It is well-established that the sufficiency of evidence standard is met if "there is any evidence in the record that could support the conclusion reached by the disciplinary board." Hill, 472 U.S. at 455. Due process, therefore, is satisfied where "some evidence" supports the disciplinary committee's decision. Id. Furthermore, " [a]scertaining whether this standard is satisfied does not require examination of the entire record, independent assessment of the credibility of witnesses, or weighing of the evidence." Id.; McKinney v. Meese, 831 F.2d 728, 733 (7th Cir. 1987).
Plaintiff argues that the evidence relied on by the Adjustment Committee was inadequate for basically three reasons; (1) the reporting officer's report was falsified,4 (2) there was insufficient evidence linking the contraband to the plaintiff because the reporting officer did not observe the contraband in plaintiff's watch or come from it, and finally (3) plaintiff disputes admitting that the marijuana came from his watch.
Arguably, there is inadequate evidence for a finding of guilty where a disciplinary committee relies only on a falsified disciplinary report and does not garner other reliable evidence.5 However, it is not the function of this court to reconsider whether the disciplinary report was falsified. Hanrahan v. Lane, 747 F.2d 1137, 1140 (7th Cir. 1984). Once the procedural protections of Wolff are afforded, the court's role is limited to determining whether sufficient evidence supports the disciplinary committee's decision. Hanrahan, 747 F.2d at 1141; McKinney, 831 F.2d at 733.
Although defendants do not indicate whether Officer Cole was questioned regarding the allegations of falsification, the Adjustment Committee heard plaintiff's argument that he was framed and obviously believed the reporting officer to be more credible than plaintiff. In addition, the Adjustment Committee states reliance on the observation of the reporting officer. Although plaintiff disputed this observation at the hearing, the committee chose to believe the report. As noted above, it is not our position nor that of the district court to reassess the credibility of the reporting officer or his report or to second-guess the disciplinary committee's weighing of the evidence.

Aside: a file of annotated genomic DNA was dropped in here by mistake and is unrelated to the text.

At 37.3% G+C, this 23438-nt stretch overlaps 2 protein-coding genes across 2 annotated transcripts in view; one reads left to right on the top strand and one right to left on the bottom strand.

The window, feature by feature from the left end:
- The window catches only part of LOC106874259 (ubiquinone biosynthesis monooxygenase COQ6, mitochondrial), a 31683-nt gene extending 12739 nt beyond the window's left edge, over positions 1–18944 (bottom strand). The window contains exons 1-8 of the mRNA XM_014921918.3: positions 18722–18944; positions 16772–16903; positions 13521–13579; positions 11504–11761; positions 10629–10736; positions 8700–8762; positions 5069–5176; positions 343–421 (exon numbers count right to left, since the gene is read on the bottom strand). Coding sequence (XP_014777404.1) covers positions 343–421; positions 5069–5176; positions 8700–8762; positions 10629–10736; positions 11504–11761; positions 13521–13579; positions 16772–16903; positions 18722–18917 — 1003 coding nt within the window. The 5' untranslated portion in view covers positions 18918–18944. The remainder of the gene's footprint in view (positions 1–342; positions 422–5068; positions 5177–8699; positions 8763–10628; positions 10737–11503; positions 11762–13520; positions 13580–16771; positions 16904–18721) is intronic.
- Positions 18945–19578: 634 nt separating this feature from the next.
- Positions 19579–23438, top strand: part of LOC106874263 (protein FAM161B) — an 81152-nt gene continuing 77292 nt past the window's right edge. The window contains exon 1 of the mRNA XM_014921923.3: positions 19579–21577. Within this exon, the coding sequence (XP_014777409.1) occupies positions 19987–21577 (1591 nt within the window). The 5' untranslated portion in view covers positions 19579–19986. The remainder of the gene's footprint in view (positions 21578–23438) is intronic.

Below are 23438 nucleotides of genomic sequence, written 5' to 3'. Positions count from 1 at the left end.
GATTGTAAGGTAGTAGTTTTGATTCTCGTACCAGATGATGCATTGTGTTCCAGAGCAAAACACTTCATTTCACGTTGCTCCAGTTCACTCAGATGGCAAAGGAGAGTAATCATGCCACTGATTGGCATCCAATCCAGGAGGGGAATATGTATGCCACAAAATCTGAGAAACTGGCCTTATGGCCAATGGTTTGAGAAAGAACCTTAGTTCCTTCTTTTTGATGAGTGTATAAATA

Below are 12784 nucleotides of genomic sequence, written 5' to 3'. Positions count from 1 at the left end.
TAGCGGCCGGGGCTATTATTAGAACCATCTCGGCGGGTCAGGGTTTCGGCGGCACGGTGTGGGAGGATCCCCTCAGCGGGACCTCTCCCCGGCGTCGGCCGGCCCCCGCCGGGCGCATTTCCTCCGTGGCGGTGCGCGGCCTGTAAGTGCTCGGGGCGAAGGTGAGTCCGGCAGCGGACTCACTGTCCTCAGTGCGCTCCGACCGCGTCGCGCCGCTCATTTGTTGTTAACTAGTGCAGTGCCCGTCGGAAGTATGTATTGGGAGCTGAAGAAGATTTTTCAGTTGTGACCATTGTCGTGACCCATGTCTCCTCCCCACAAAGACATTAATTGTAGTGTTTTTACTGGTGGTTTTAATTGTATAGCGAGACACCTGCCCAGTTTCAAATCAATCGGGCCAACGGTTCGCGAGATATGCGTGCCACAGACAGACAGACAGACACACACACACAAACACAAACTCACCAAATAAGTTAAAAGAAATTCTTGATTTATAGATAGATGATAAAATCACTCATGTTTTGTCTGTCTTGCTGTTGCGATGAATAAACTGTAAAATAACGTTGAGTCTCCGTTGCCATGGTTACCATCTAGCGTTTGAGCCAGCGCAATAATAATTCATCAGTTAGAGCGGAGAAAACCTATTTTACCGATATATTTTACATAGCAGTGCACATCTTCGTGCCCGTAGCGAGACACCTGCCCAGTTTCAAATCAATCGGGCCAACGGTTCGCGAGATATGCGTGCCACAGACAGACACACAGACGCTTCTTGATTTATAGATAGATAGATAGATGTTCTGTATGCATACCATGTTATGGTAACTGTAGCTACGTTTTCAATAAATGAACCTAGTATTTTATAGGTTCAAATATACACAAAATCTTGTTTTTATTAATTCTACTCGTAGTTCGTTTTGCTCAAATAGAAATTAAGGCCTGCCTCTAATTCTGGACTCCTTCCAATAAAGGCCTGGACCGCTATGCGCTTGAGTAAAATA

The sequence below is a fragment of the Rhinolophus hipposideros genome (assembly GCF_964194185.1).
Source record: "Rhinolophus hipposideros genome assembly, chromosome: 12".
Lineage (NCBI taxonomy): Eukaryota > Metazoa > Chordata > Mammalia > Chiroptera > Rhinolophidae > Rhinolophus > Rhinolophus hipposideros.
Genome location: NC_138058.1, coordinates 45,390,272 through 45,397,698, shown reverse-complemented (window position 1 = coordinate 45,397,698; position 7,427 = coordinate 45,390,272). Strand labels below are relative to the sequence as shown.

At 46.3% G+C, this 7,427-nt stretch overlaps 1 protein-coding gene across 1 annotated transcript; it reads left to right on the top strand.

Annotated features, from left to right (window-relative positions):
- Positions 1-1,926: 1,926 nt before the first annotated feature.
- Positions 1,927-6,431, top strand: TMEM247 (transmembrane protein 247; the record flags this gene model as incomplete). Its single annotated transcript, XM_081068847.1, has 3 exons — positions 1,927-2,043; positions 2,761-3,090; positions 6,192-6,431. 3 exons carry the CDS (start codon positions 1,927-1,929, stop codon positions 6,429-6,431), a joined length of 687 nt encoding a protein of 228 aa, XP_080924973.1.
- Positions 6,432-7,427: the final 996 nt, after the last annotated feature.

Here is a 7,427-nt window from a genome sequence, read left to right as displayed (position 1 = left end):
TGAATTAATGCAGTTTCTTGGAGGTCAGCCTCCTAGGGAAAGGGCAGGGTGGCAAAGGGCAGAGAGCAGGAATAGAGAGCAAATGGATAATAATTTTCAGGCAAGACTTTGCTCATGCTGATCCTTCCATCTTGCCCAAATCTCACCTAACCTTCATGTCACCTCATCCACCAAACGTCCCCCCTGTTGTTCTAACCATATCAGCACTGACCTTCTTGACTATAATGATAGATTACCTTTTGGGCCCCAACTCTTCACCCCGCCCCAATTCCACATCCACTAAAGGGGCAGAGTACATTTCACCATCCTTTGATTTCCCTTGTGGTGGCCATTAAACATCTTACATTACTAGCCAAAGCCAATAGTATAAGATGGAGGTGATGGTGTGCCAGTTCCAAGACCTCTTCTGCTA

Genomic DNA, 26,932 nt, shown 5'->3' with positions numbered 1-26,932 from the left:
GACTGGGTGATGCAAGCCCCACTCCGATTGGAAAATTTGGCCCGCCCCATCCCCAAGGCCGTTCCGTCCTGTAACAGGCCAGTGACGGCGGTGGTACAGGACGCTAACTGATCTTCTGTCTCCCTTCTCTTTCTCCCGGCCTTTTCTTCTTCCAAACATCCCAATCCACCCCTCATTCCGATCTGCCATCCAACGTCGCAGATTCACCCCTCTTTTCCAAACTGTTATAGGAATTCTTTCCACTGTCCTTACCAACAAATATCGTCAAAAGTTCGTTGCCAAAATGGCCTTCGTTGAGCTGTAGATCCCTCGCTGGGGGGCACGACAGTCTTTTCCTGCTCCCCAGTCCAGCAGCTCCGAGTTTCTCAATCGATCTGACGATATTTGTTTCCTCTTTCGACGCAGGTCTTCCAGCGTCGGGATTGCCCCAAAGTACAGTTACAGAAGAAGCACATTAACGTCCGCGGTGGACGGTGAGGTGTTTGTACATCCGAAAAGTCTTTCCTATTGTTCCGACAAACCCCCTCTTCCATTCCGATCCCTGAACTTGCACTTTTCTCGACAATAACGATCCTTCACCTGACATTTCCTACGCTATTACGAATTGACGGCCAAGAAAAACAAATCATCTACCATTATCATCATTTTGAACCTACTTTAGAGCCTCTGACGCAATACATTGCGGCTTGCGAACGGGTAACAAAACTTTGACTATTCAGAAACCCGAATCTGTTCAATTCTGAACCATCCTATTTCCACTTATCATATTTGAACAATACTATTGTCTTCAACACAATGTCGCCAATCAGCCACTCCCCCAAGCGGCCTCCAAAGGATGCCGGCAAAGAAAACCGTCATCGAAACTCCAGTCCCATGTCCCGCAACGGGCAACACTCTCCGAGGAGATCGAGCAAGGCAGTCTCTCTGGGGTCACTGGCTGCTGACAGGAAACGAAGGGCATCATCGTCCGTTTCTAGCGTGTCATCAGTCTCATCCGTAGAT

Finally, the Adjustment Committee also relied on plaintiff's admission. On appeal, plaintiff disputes admitting that the contraband came from his watch. However, plaintiff did not provide the district court with any evidence to demonstrate his denial, and so we accept the committee's finding as true. See Morris Paint & Varnish, 773 F.2d at 135. Clearly, these findings amount to some evidence to support the committee's decision. Therefore, we find that plaintiff received the due process accorded by Wolff.
The final issue we address is whether the district court abused its discretion in not ruling on the outstanding discovery motion prior to granting defendant's motion for summary judgment. Brown-Bey v. United States, 720 F.2d 467, 471 (7th Cir. 1983). The district court is given wide discretion with respect to discovery matters. Id.; Castillo v. St. Paul Fire & Marine Ins. Co., 938 F.2d 776, 778 (7th Cir. 1991); United States v. Valona, 834 F.2d 1334, 1341 (7th Cir. 1987); In re Rassi, 701 F.2d 627, 631 (7th Cir. 1983). Limitations on the manner and course of discovery will be reversed only upon a showing that the limitation is "improvident and prejudices a party's substantial rights." Rassi, 701 F.2d at 631; Brown-Bey, 720 F.2d at 471.